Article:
There is a presumption that a book, if written concurrent with a certain time period during which a ruler of notable longevity reigned and originating from an area of the world long known, during that time period in particular, for an effusiveness of style in excess of that which may be, at a minimum, absolutely required to convey a particular message or idea, may, on occasion, if not predominantly and generally, tend toward a style that, when compared and contrasted with styles of later writers ...more
Anne
Redonkulous! Where's my SPOOKY?!
I mean, I thought I'd get a few good jump scares out of a book with possessed children in it. You know what didn't happen, not even once, while I was listening to this book?
THIS:

description

I'm not sure why my teenage self thought The Turn of the Screw was worth 4 stars, but my older-than-teenage self certainly doesn't.
On the surface, it seems like this should be a winner for me in the classic department - short, scary...short. But it was kinda crap.

So the gist is that thi
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Tadiana ✩Night Owl☽
Me at 50%:
description

And 75%. And 90%.

I was actually really excited to read this classic Henry James novella, a gothic ghost story published in 1898. A young woman is hired to be the governess for two young orphans by their uncle, whose good looks and charm impress the governess. She wants to impress him in turn with her capability, especially when his main command to her is that she never, NEVER, bother him with any problems or concerns.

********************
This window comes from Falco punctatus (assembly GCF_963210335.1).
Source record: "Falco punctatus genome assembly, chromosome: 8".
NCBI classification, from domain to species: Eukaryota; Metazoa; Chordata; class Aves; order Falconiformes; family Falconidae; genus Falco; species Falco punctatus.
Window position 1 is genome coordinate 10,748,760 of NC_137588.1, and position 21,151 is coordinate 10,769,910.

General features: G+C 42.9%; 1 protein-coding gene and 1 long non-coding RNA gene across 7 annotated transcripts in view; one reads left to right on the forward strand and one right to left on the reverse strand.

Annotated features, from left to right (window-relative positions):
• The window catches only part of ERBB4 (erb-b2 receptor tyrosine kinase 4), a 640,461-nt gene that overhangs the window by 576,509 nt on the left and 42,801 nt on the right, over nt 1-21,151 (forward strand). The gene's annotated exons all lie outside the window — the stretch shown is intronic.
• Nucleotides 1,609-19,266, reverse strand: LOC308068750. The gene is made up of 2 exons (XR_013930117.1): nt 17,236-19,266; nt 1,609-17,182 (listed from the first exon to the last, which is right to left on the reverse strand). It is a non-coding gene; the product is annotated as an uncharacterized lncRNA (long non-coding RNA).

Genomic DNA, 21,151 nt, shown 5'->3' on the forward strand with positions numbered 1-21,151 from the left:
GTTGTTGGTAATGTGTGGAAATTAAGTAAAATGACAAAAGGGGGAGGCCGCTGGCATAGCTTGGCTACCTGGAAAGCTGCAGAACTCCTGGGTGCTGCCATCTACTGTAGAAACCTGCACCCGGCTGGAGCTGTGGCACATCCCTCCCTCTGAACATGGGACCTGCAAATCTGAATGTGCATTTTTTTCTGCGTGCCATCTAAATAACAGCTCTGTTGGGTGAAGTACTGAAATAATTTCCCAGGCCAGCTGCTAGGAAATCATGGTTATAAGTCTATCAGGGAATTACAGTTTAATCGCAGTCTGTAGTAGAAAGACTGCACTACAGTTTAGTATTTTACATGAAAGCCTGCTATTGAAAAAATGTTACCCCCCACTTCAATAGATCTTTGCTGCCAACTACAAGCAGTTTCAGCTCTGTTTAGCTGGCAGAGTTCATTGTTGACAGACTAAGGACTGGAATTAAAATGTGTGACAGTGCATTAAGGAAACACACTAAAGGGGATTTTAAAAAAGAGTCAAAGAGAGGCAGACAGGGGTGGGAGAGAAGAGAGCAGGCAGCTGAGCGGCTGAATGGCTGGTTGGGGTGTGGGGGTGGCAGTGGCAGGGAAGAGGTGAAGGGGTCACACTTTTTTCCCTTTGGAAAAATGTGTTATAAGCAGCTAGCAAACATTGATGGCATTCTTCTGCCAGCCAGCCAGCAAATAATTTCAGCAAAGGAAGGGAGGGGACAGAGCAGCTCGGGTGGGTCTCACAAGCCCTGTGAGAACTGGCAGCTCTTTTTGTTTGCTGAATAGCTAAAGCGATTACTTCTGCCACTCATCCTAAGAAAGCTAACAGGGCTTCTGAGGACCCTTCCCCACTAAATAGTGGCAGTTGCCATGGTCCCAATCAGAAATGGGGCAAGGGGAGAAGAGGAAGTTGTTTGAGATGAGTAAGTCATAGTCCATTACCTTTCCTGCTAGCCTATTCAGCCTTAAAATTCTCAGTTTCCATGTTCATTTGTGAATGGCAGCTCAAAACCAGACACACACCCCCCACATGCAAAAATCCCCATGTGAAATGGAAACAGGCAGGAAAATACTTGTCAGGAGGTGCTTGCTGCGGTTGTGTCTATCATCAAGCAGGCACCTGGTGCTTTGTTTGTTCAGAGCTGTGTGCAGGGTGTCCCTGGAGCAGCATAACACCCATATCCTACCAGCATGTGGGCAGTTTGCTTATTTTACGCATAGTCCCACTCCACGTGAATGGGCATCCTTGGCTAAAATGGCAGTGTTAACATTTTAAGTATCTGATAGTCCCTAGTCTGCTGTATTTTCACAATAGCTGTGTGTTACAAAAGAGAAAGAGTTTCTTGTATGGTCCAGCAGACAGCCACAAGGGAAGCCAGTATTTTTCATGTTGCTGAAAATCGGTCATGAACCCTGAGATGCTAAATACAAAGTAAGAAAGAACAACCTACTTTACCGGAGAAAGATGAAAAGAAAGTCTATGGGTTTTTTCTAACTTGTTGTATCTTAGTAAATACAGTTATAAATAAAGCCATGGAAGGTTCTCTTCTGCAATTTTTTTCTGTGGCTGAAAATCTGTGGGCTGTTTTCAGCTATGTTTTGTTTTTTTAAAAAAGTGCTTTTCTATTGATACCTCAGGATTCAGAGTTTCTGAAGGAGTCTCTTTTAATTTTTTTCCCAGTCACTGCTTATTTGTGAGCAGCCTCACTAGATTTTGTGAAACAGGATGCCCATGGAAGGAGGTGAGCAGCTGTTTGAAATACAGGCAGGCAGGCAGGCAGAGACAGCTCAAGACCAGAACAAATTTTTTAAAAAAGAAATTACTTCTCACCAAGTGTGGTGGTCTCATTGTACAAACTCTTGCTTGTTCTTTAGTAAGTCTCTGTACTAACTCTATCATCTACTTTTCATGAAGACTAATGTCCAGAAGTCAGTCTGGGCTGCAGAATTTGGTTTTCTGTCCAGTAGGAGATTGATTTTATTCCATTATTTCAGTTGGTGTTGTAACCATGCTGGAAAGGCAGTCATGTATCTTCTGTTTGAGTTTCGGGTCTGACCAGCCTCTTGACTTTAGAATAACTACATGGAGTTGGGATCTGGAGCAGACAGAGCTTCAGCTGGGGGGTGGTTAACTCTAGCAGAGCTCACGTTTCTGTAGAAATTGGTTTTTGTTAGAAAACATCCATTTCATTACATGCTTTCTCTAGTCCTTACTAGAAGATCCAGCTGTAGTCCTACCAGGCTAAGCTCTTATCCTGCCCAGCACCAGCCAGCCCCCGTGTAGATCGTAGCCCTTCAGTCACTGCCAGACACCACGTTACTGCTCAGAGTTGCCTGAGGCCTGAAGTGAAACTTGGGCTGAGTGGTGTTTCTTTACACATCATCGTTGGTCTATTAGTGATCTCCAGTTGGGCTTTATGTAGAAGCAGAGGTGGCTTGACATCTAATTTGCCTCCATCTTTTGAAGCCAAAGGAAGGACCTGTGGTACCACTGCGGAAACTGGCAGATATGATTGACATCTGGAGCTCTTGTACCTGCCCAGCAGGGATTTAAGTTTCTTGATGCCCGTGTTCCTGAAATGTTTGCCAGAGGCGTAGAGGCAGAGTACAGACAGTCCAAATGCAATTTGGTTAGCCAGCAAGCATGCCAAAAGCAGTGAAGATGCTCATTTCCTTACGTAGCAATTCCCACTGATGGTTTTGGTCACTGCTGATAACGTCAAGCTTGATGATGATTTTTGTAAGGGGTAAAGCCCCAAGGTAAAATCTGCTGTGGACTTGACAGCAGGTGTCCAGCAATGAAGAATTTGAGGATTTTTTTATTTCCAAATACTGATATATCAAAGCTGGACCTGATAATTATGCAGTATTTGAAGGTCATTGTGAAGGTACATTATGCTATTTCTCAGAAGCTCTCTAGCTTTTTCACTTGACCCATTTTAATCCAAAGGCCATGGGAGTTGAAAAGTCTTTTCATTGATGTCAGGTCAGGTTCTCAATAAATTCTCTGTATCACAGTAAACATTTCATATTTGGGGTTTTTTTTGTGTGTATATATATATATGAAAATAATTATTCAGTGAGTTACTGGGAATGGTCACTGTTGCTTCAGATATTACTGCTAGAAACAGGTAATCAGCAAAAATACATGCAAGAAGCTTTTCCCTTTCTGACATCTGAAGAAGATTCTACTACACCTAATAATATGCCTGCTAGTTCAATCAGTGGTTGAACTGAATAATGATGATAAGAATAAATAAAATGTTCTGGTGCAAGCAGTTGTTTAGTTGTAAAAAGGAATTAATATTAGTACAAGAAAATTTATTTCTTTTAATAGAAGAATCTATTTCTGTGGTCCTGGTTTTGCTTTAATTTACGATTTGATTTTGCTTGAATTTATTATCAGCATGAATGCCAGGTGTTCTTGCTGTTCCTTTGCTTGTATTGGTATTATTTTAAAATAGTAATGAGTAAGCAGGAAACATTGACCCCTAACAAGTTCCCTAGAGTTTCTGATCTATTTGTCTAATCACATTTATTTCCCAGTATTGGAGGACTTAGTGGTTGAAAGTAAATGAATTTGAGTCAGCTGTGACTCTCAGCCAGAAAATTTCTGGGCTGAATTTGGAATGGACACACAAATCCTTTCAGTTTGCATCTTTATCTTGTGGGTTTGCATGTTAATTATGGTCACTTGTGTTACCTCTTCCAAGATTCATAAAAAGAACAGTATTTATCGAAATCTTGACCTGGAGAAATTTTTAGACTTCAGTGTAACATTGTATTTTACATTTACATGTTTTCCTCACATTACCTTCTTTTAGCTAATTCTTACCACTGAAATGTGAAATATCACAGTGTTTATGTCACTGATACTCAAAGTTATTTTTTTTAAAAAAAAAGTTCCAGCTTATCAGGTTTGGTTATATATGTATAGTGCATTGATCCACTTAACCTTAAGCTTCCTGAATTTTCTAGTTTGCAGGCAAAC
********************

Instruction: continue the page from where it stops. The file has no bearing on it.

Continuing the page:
She's packed off to the uncle's country estate to meet young Flora a
...more
Jibran
Jul 13, 2015 rated it it was amazing
Shelves: british, fiction
...my imagination had, in a flash, turned real. He did stand there!

I could not decide whether I was more intrigued by the Gothic thriller or the intricate jalebi of the prose, a truly - truly - labyrinthine prose, which James employs with great effect for the purpose of dissimulation. (Folks would later dub it 'unreliable narration.') You can trust James to phrase the most simplest of ideas and situations in the most imaginative of ways without making a fool of you; but if you still insist on cl